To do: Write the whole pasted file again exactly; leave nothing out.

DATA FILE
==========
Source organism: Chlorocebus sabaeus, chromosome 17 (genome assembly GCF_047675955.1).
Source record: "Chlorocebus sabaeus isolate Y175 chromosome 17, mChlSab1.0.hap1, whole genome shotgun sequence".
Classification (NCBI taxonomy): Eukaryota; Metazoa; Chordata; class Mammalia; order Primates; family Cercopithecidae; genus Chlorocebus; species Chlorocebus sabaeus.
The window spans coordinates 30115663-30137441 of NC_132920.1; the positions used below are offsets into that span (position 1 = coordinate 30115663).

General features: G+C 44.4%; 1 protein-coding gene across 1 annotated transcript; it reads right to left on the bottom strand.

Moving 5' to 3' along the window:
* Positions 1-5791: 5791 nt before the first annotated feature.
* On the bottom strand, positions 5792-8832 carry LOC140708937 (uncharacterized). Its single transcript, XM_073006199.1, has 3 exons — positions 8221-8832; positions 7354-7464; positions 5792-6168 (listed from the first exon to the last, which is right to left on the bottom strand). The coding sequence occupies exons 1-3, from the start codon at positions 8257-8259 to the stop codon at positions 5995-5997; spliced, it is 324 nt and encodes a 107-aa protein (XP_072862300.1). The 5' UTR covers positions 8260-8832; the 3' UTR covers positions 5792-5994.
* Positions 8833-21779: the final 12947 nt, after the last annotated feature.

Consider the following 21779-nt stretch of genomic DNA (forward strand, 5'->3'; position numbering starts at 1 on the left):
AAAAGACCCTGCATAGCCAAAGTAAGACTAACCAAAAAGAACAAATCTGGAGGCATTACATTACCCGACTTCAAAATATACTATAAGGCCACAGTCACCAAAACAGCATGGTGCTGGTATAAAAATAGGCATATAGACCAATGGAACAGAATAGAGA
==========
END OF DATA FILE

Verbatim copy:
Source organism: Chlorocebus sabaeus, chromosome 17 (genome assembly GCF_047675955.1).
Source record: "Chlorocebus sabaeus isolate Y175 chromosome 17, mChlSab1.0.hap1, whole genome shotgun sequence".
Classification (NCBI taxonomy): Eukaryota; Metazoa; Chordata; class Mammalia; order Primates; family Cercopithecidae; genus Chlorocebus; species Chlorocebus sabaeus.
The window spans coordinates 30115663-30137441 of NC_132920.1; the positions used below are offsets into that span (position 1 = coordinate 30115663).

General features: G+C 44.4%; 1 protein-coding gene across 1 annotated transcript; it reads right to left on the bottom strand.

Moving 5' to 3' along the window:
* Positions 1-5791: 5791 nt before the first annotated feature.
* On the bottom strand, positions 5792-8832 carry LOC140708937 (uncharacterized). Its single transcript, XM_073006199.1, has 3 exons — positions 8221-8832; positions 7354-7464; positions 5792-6168 (listed from the first exon to the last, which is right to left on the bottom strand). The coding sequence occupies exons 1-3, from the start codon at positions 8257-8259 to the stop codon at positions 5995-5997; spliced, it is 324 nt and encodes a 107-aa protein (XP_072862300.1). The 5' UTR covers positions 8260-8832; the 3' UTR covers positions 5792-5994.
* Positions 8833-21779: the final 12947 nt, after the last annotated feature.

Consider the following 21779-nt stretch of genomic DNA (forward strand, 5'->3'; position numbering starts at 1 on the left):
AAAAGACCCTGCATAGCCAAAGTAAGACTAACCAAAAAGAACAAATCTGGAGGCATTACATTACCCGACTTCAAAATATACTATAAGGCCACAGTCACCAAAACAGCATGGTGCTGGTATAAAAATAGGCATATAGACCAATGGAACAGAATAGAGA